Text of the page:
A Ballot of None…

Last week they held an election here in Ireland.  From what I could tell, it wasn’t a “big deal”, though I could very well be wrong about that.  My co-workers and Irish friends didn’t seem overly concerned about it and only a few of them voted.  There were banners for each side hung on lamp posts about town, but I didn’t notice any obnoxious, scare-tactic adverts on the telly or a huge amount of coverage in the news, and I certainly didn’t receive any robo-calls.

But even if this election was a big deal, even if I was bombarded with adverts and phone calls and debates and signs and whatnot, it wouldn’t have mattered.  I’m not a citizen of Ireland so I can’t vote here.  I can vote in the US, I can vote in Italy, but I have no say about what happens in the country in which I choose to live.  And I understand that – I don’t think that just because I live here I should automatically be given the right to vote here.  But still, it sometimes gives me pause.

When moving to Ireland progressed from possibility to reality, I really struggled with the fact that I was moving to a country where abortion is illegal, where a woman does not have the right to choose about what happens to her own body.  And, soon after I arrived in Dublin the tragic and preventable death of Savita Halappanavar brought the abortion issue in Ireland to the forefront.

But this is a fact of life as an ex-pat.  In choosing to move to Ireland, I chose to move someplace where I would not have a voice at the polls, where I cannot lodge my assent or dissent on issues – many of which are very important to me.  This is a sacrifice I have chosen to make and with which I must live.

However, that does not mean I must sit idly by. There is a push amongst the pro-choicers in Ireland for a referendum to at least amend the current abortion law.  This is something I would whole-heartedly support.  I will enthusiastically attend rallies, engage in thoughtful debate, and encourage people to get to the polls.  But that is all I can do.  A ballot will not be cast by me, cannot be cast by me.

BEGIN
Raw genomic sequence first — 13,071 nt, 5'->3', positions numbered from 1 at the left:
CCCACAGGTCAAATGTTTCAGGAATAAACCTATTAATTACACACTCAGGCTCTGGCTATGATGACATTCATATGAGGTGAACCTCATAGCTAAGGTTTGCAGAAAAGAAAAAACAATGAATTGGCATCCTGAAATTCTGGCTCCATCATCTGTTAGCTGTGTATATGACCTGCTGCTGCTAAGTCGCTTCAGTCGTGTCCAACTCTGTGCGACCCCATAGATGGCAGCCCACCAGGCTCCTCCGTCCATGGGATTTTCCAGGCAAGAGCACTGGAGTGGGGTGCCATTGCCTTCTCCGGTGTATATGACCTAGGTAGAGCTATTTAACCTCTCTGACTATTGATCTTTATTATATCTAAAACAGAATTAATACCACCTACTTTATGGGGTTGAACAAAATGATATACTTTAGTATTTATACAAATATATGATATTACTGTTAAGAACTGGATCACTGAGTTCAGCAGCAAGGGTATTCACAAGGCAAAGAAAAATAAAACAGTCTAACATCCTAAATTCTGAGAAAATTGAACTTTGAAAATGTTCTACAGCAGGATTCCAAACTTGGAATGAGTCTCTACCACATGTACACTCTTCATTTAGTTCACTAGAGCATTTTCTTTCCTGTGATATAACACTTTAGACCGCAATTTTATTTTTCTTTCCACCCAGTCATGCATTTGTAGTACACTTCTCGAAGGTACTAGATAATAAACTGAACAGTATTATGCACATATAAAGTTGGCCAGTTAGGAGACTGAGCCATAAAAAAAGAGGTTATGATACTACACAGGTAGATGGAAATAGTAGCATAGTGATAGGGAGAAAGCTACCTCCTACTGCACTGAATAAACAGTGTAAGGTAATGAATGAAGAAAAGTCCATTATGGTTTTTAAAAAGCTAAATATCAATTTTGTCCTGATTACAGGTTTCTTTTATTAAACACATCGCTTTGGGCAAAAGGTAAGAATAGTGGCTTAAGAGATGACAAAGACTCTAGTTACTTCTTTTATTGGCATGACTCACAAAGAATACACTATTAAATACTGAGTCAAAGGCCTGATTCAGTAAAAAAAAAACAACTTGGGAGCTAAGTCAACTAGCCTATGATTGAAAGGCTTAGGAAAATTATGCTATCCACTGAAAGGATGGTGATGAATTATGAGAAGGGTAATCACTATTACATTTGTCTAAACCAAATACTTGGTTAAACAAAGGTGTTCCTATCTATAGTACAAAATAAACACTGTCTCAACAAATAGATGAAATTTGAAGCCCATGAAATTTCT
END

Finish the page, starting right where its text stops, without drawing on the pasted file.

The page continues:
But I will still do what I can to make my voice heard.



3 thoughts on “A Ballot of None…

  1. The election you wrote of wasn’t a general election but a referendum to abolish the Senate the upper chamber of Parliament. As is common with most parliamentary democracies the upper chamber is little more than an appointed talking shop. The referendum to abolish was defeated and the Government has started process of legislating to open up elections to the Senate to universal suffrage with limited remit power to follow.

    The tragic death Savita Halappanavar brought into sharp focus the abortion law in Ireland. Limited abortion has been quasi legal for the last 20 years as a result of a Supreme Court ruling. However it wasn’t codified into national legislation. This legal grey area had in the past led medical professionals to question as to when a life saving abortion was legal. As a result of Savita Halappanavar case national legislation was recently pasted to give effect to the Supreme Court ruling 1992 that abortion is legal only where the physical or mental life of the mother is at risk.

  2. i am so glad you wrote this, shannon. i guess i’m so accustomed as an american to having the legal right to choose, i didn’t even realize that it was still illegal in ireland. however, i do understand that religious beliefs play a part in much the same way they do here in the U.S. unfortunately, there are folks here in the U.S. who wish to return to those bad, old days before a woman’s right to choose was made law. i’m scared for us…and for all those irish woman who’ve never known that choice.

  3. Pingback: Making History… | The New Dubliner

Leave a Reply

Fill in your details below or click an icon to log in:

WordPress.com Logo

You are commenting using your WordPress.com account. Log Out /  Change )

Google+ photo

You are commenting using your Google+ account. Log Out /  Change )

Twitter picture

You are commenting using your Twitter account. Log Out /  Change )

Facebook photo

You are commenting using your Facebook account. Log Out /  Change )


Connecting to %s

This site uses Akismet to reduce spam. Learn how your comment data is processed.